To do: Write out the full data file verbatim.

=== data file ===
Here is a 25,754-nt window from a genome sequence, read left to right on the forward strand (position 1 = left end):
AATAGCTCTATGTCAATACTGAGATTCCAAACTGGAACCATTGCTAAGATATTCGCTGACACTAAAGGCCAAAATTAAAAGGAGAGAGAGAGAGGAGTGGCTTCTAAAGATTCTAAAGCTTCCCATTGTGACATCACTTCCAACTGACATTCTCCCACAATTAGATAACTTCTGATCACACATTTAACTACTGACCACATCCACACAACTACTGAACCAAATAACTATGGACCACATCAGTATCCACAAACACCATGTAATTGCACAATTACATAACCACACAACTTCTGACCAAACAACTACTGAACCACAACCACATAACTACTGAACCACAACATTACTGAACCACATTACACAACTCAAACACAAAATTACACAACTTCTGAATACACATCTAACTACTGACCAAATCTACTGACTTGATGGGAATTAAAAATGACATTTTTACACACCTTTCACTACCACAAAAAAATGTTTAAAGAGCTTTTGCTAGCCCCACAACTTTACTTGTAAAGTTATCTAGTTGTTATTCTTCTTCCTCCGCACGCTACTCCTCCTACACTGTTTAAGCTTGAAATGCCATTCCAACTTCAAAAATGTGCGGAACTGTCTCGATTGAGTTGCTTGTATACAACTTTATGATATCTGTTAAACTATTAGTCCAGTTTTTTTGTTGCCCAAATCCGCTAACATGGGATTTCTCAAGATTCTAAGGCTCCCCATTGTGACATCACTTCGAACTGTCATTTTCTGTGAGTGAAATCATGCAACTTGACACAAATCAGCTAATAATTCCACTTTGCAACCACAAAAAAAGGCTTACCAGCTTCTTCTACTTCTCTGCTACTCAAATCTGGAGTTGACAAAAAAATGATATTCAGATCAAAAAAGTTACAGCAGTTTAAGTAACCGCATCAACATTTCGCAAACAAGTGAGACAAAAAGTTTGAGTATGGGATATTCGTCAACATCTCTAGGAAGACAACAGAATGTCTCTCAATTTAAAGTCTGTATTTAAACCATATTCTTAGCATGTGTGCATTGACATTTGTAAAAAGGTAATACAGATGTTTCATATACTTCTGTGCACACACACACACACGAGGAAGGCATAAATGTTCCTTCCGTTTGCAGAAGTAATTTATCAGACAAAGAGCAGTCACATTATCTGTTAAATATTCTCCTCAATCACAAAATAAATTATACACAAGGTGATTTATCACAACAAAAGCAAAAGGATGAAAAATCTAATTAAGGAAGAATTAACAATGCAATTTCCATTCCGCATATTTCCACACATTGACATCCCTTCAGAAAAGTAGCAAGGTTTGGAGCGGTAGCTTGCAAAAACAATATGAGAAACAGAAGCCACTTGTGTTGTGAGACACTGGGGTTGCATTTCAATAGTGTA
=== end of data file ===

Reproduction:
Here is a 25,754-nt window from a genome sequence, read left to right on the forward strand (position 1 = left end):
AATAGCTCTATGTCAATACTGAGATTCCAAACTGGAACCATTGCTAAGATATTCGCTGACACTAAAGGCCAAAATTAAAAGGAGAGAGAGAGAGGAGTGGCTTCTAAAGATTCTAAAGCTTCCCATTGTGACATCACTTCCAACTGACATTCTCCCACAATTAGATAACTTCTGATCACACATTTAACTACTGACCACATCCACACAACTACTGAACCAAATAACTATGGACCACATCAGTATCCACAAACACCATGTAATTGCACAATTACATAACCACACAACTTCTGACCAAACAACTACTGAACCACAACCACATAACTACTGAACCACAACATTACTGAACCACATTACACAACTCAAACACAAAATTACACAACTTCTGAATACACATCTAACTACTGACCAAATCTACTGACTTGATGGGAATTAAAAATGACATTTTTACACACCTTTCACTACCACAAAAAAATGTTTAAAGAGCTTTTGCTAGCCCCACAACTTTACTTGTAAAGTTATCTAGTTGTTATTCTTCTTCCTCCGCACGCTACTCCTCCTACACTGTTTAAGCTTGAAATGCCATTCCAACTTCAAAAATGTGCGGAACTGTCTCGATTGAGTTGCTTGTATACAACTTTATGATATCTGTTAAACTATTAGTCCAGTTTTTTTGTTGCCCAAATCCGCTAACATGGGATTTCTCAAGATTCTAAGGCTCCCCATTGTGACATCACTTCGAACTGTCATTTTCTGTGAGTGAAATCATGCAACTTGACACAAATCAGCTAATAATTCCACTTTGCAACCACAAAAAAAGGCTTACCAGCTTCTTCTACTTCTCTGCTACTCAAATCTGGAGTTGACAAAAAAATGATATTCAGATCAAAAAAGTTACAGCAGTTTAAGTAACCGCATCAACATTTCGCAAACAAGTGAGACAAAAAGTTTGAGTATGGGATATTCGTCAACATCTCTAGGAAGACAACAGAATGTCTCTCAATTTAAAGTCTGTATTTAAACCATATTCTTAGCATGTGTGCATTGACATTTGTAAAAAGGTAATACAGATGTTTCATATACTTCTGTGCACACACACACACACGAGGAAGGCATAAATGTTCCTTCCGTTTGCAGAAGTAATTTATCAGACAAAGAGCAGTCACATTATCTGTTAAATATTCTCCTCAATCACAAAATAAATTATACACAAGGTGATTTATCACAACAAAAGCAAAAGGATGAAAAATCTAATTAAGGAAGAATTAACAATGCAATTTCCATTCCGCATATTTCCACACATTGACATCCCTTCAGAAAAGTAGCAAGGTTTGGAGCGGTAGCTTGCAAAAACAATATGAGAAACAGAAGCCACTTGTGTTGTGAGACACTGGGGTTGCATTTCAATAGTGTA